Not a great start by Lisa and I as we both thought each other were setting the alarm and therefore wake 10 minutes before departure time. No time to wash hair and bag packed in record time – certainly not as organised as we had hoped to be!
Another 45 minute transfer to Machame Gate where we have a last check of kit, a few having to haggle for rather fetching sun hats from the local traders and filling up of 4lts of water to last us the day (4 lt minimum to keep hydrated!).
After a warm up, Bruno – one of our guides – leads us ‘pole pole’ (slowly slowly) up the first trail. We laugh at quite how slow the walking is – the laughter stops fairly soon into the first and second days!
The path started off as a groomed trail – which rapidly turns into more rugged track. The surrounding Tropical rainforest is beautiful to see but very humid and foggy, we’re all rather hot fairly quickly. Lunch stop is a packed lunch with rather delicious chicken wings, chicken sandwich and Zoe’s favourite – little bananas… the beginning of a splendid array of foods that the ‘rafiki’ (friends in Swahili) provide us.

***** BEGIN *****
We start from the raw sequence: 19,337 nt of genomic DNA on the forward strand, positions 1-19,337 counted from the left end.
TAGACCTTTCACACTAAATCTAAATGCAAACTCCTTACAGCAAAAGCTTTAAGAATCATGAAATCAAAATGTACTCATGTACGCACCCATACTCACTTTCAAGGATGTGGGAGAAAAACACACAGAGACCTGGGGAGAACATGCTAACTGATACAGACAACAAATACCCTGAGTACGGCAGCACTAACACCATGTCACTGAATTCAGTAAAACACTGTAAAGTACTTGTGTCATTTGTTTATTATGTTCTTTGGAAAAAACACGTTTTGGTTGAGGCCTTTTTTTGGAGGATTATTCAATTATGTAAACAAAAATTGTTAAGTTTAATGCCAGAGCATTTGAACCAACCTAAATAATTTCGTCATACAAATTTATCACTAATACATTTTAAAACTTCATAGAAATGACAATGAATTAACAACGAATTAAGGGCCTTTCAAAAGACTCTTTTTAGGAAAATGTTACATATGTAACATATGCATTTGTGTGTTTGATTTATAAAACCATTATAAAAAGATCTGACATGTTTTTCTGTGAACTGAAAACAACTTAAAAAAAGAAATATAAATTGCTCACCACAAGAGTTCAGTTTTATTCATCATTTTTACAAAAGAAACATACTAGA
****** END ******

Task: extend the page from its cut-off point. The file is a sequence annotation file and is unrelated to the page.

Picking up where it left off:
After lunch the walk starts to get a bit steeper and its quite hot work. The first signs of altitude start with a bit of a thumping headache (certainly not dehydration related after drinking 5 lts that day). Straight onto Diamox that night as the headache gets worse – thanks to Peter Barder for providing most of the camps supply!
First night is at Machame Camp after about 7 hours walking in total. No sight of the Columbus monkey and not much wildlife at all except for birds. As we reach the camp we see our first sight of the top of Kili – a seemingly unachievable distance away.